In many evangelical churches–and many Baptist churches in particular–the sacraments have been sorely undervalued. We have tended to view baptism and the Lord’s Supper as merely ordinances; that is, symbols that we merely observe to remember what Jesus Christ did for us. But we have lost sight of the fact that, though they certainly are symbols, they are also, when properly observed, means of grace. By “means of grace,” I am not referring to the Roman Catholic teaching that the sacraments are effective for the forgiveness of sins. Biblically, only those who have been saved are permitted to partake of the ordinances. The ordinances are given as a sign that the partaker has been washed in the blood of the Lamb. In baptism, the partaker declares, “I have been crucified, buried and resurrected with the Lord Jesus.” In Communion, the partaker declares, “I have eaten of His flesh and drunken of His blood.” But the ordinances are more than mere symbols. I cannot explain it all, but somehow, when the believer biblically observes the ordinances, God’s grace is ministered to him or her in a special way. By God’s grace, we are strengthened, edified, built up as we observe the sacraments in obedience to our Lord Jesus Christ.
There is a sense in which the sacraments are visible sermons. In some ways, preachers don’t have to preach long when the ordinances are observed, for the observing thereof are as silent sermons. Again, the exposition of the Scriptures is verbal preaching; observing of the ordinances is visible preaching. When the local church has a baptismal service in which five people are baptised, the congregation visibly beholds five gospel messages. When the local church corporately partakes in the Lord’s Supper, the congregation corporately beholds a visible gospel presentation.
I am accustomed to speaking of ordinances rather than sacraments when speaking of baptism and the Lord’s Table. There is nothing wrong with the term “ordinances,” but I would like to get into the habit of referring to the ordinances as “sacraments.” I recently looked up the word sacraments to find out precisely what it means. Our English word “sacrament” is derived from the Latin word sacramentum, which is equivalent to the Greek word musterion, translated as “mystery” in our English Bible (see Colossians 1:26-27, etc.). A sacrament, then, is a significant event in which we are involved during which something mysterious takes place. John Calvin once said that he would rather experience the ordinances than try to explain them. He understood that there is something mysterious in the sacraments by which God ministers grace to His people.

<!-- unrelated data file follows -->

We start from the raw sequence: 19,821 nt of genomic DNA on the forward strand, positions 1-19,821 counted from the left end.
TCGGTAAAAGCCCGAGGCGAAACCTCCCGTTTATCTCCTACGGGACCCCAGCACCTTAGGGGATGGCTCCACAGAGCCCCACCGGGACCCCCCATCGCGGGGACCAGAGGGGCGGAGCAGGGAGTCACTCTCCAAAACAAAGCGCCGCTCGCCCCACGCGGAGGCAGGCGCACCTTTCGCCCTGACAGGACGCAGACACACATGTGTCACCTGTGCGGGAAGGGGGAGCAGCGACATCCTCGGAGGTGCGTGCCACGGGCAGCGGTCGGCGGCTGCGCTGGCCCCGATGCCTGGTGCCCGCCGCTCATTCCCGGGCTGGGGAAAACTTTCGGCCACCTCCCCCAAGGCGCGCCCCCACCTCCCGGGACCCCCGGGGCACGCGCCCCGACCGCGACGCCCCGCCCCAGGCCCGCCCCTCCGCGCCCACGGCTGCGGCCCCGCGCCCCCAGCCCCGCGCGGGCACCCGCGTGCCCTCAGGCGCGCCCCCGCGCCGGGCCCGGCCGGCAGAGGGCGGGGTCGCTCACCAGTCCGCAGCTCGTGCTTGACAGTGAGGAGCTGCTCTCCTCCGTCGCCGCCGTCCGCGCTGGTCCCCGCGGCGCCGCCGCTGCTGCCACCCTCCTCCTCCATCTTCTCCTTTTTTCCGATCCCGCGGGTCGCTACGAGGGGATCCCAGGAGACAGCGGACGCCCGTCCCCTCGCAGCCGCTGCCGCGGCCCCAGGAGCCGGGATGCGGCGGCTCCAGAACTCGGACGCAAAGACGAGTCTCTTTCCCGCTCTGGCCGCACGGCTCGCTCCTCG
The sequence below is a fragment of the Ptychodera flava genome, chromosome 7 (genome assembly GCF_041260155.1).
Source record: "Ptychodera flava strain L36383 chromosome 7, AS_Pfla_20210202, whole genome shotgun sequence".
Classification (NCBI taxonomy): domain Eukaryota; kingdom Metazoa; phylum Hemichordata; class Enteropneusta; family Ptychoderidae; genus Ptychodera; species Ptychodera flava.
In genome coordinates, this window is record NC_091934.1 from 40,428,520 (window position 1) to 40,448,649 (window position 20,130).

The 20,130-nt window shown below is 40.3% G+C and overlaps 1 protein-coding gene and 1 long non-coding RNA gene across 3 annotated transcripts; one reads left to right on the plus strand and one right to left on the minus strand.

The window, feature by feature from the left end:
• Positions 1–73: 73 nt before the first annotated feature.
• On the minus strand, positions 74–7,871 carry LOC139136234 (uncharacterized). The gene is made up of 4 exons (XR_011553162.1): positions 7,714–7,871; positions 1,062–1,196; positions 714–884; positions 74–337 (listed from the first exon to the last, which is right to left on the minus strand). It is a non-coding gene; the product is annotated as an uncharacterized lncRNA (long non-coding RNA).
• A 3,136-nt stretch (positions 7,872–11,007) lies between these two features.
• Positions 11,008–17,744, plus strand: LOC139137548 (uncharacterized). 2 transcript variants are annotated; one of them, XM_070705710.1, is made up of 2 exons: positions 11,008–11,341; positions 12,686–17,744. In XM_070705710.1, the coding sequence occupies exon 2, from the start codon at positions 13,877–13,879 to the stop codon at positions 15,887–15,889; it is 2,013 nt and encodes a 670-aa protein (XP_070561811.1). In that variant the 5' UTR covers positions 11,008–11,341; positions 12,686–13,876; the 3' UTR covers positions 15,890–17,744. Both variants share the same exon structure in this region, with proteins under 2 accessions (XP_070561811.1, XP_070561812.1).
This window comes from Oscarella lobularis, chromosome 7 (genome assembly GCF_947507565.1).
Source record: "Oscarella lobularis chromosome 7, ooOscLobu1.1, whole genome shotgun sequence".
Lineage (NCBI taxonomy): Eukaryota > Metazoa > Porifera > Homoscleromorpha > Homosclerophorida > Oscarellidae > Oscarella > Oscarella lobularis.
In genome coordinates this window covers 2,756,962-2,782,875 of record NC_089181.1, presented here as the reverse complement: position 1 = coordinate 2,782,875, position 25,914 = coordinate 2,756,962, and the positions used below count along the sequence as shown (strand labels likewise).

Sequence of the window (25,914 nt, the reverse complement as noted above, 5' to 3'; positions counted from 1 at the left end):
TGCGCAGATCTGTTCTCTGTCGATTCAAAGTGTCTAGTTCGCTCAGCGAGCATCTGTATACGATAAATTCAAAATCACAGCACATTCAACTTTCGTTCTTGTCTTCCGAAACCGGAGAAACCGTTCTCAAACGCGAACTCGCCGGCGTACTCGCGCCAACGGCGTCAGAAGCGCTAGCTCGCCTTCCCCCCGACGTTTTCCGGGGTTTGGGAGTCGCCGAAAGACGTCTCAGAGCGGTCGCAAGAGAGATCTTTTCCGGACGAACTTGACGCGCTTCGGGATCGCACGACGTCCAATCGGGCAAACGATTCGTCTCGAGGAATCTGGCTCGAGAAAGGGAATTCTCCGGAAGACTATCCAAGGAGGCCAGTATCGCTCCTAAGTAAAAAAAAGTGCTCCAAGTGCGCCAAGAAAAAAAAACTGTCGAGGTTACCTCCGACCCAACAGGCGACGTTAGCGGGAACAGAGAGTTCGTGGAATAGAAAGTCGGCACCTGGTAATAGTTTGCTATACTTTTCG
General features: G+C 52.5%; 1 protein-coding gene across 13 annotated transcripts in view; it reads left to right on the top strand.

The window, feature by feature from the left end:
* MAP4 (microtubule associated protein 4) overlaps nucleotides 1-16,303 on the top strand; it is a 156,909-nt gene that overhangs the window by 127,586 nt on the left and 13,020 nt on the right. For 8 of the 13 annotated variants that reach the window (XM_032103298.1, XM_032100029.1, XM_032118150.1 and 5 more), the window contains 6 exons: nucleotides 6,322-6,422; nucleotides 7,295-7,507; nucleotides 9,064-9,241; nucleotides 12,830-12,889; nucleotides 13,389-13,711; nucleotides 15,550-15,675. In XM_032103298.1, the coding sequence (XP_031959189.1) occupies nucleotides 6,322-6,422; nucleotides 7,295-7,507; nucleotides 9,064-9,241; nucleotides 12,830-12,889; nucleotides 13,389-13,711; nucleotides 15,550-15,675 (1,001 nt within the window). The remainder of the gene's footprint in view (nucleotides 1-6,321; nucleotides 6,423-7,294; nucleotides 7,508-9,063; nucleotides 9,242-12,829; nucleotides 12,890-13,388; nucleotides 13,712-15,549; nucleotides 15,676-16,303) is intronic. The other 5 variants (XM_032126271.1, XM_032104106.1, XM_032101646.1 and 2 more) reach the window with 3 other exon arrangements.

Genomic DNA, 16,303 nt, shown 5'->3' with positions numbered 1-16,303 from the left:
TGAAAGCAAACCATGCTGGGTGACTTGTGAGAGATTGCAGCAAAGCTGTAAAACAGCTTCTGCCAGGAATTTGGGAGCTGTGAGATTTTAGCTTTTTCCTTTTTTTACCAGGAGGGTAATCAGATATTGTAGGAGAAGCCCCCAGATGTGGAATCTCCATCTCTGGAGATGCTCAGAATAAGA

I’m afraid that we sometimes tend to tack on the ordinances at the end of the service. I was once in a church where the congregation was talking and joking with each other as the bread and wine were passed around during Communion. I have been in large churches in which the Lord’s Supper was served in less than ten minutes. Everything was perfectly mapped out for the most time-effective means of partaking in the Supper, but the entire service lacked reverence.
The terminology may not be the most important thing; what is important is that we understand the Lord to be ministering grace to His people in the Lord’s Table.
This study concludes our consideration of biblical worship. We cannot conclude our study until we consider the role that the sacraments play in the worship of the local church. I trust that we will learn from the Scriptures, and be exhorted to partake in a worthy manner, that we might experience the grace of God as we observe the sacraments in obedience to Him.
The Commencement of the Sacraments
First, we must consider the origin of the sacraments.
The first we read in the New Testament of baptism is in the ministry of John the Baptist. Matthew introduces us to John’s baptism thus:
In those days came John the Baptist, preaching in the wilderness of Judaea, And saying, Repent ye: for the kingdom of heaven is at hand. For this is he that was spoken of by the prophet Esaias, saying, The voice of one crying in the wilderness, Prepare ye the way of the Lord, make his paths straight. And the same John had his raiment of camel’s hair, and a leathern girdle about his loins; and his meat was locusts and wild honey. Then went out to him Jerusalem, and all Judaea, and all the region round about Jordan, And were baptised of him in Jordan, confessing their sins.
John’s baptism is described as a “baptism of repentance” (Mark 1:4; Luke 3:3; Acts 13:24; 19:4). That is, he would only baptise those who were serious about repentance. John, who had evidently never considered Dale Carnegie’s lessons on how to win friends and influence enemies, greeted them thus: